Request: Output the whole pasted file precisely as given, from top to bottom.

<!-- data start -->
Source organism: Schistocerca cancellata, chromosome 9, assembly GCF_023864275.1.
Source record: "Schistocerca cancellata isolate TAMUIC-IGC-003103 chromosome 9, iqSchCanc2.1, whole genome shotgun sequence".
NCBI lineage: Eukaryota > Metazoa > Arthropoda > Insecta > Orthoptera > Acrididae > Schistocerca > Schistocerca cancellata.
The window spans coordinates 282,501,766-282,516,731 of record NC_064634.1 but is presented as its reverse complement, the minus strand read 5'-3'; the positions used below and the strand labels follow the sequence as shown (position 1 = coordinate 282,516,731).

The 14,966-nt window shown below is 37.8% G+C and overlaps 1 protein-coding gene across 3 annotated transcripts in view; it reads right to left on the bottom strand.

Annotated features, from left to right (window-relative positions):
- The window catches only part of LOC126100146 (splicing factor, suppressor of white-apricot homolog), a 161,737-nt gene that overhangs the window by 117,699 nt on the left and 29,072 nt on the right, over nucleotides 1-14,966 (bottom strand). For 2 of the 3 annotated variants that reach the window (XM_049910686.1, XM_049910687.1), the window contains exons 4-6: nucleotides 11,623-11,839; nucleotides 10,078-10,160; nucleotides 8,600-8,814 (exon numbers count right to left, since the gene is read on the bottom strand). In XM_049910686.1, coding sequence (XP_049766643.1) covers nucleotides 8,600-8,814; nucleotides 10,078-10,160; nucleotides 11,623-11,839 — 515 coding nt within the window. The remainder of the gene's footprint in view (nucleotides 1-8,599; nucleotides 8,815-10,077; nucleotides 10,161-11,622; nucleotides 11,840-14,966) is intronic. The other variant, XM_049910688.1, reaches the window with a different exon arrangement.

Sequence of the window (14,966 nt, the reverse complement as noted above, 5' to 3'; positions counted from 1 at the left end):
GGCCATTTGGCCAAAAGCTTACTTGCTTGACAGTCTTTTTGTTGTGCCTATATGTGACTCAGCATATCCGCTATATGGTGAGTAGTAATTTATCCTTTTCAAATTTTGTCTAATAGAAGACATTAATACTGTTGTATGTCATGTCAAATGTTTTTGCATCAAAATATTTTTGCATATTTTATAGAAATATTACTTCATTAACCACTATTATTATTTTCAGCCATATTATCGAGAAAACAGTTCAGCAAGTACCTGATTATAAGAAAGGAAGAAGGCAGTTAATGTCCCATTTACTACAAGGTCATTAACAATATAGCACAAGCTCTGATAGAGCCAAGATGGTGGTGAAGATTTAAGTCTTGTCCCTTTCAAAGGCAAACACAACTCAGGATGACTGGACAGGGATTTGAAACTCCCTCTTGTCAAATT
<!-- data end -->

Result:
Source organism: Schistocerca cancellata, chromosome 9, assembly GCF_023864275.1.
Source record: "Schistocerca cancellata isolate TAMUIC-IGC-003103 chromosome 9, iqSchCanc2.1, whole genome shotgun sequence".
NCBI lineage: Eukaryota > Metazoa > Arthropoda > Insecta > Orthoptera > Acrididae > Schistocerca > Schistocerca cancellata.
The window spans coordinates 282,501,766-282,516,731 of record NC_064634.1 but is presented as its reverse complement, the minus strand read 5'-3'; the positions used below and the strand labels follow the sequence as shown (position 1 = coordinate 282,516,731).

The 14,966-nt window shown below is 37.8% G+C and overlaps 1 protein-coding gene across 3 annotated transcripts in view; it reads right to left on the bottom strand.

Annotated features, from left to right (window-relative positions):
- The window catches only part of LOC126100146 (splicing factor, suppressor of white-apricot homolog), a 161,737-nt gene that overhangs the window by 117,699 nt on the left and 29,072 nt on the right, over nucleotides 1-14,966 (bottom strand). For 2 of the 3 annotated variants that reach the window (XM_049910686.1, XM_049910687.1), the window contains exons 4-6: nucleotides 11,623-11,839; nucleotides 10,078-10,160; nucleotides 8,600-8,814 (exon numbers count right to left, since the gene is read on the bottom strand). In XM_049910686.1, coding sequence (XP_049766643.1) covers nucleotides 8,600-8,814; nucleotides 10,078-10,160; nucleotides 11,623-11,839 — 515 coding nt within the window. The remainder of the gene's footprint in view (nucleotides 1-8,599; nucleotides 8,815-10,077; nucleotides 10,161-11,622; nucleotides 11,840-14,966) is intronic. The other variant, XM_049910688.1, reaches the window with a different exon arrangement.

Sequence of the window (14,966 nt, the reverse complement as noted above, 5' to 3'; positions counted from 1 at the left end):
GGCCATTTGGCCAAAAGCTTACTTGCTTGACAGTCTTTTTGTTGTGCCTATATGTGACTCAGCATATCCGCTATATGGTGAGTAGTAATTTATCCTTTTCAAATTTTGTCTAATAGAAGACATTAATACTGTTGTATGTCATGTCAAATGTTTTTGCATCAAAATATTTTTGCATATTTTATAGAAATATTACTTCATTAACCACTATTATTATTTTCAGCCATATTATCGAGAAAACAGTTCAGCAAGTACCTGATTATAAGAAAGGAAGAAGGCAGTTAATGTCCCATTTACTACAAGGTCATTAACAATATAGCACAAGCTCTGATAGAGCCAAGATGGTGGTGAAGATTTAAGTCTTGTCCCTTTCAAAGGCAAACACAACTCAGGATGACTGGACAGGGATTTGAAACTCCCTCTTGTCAAATT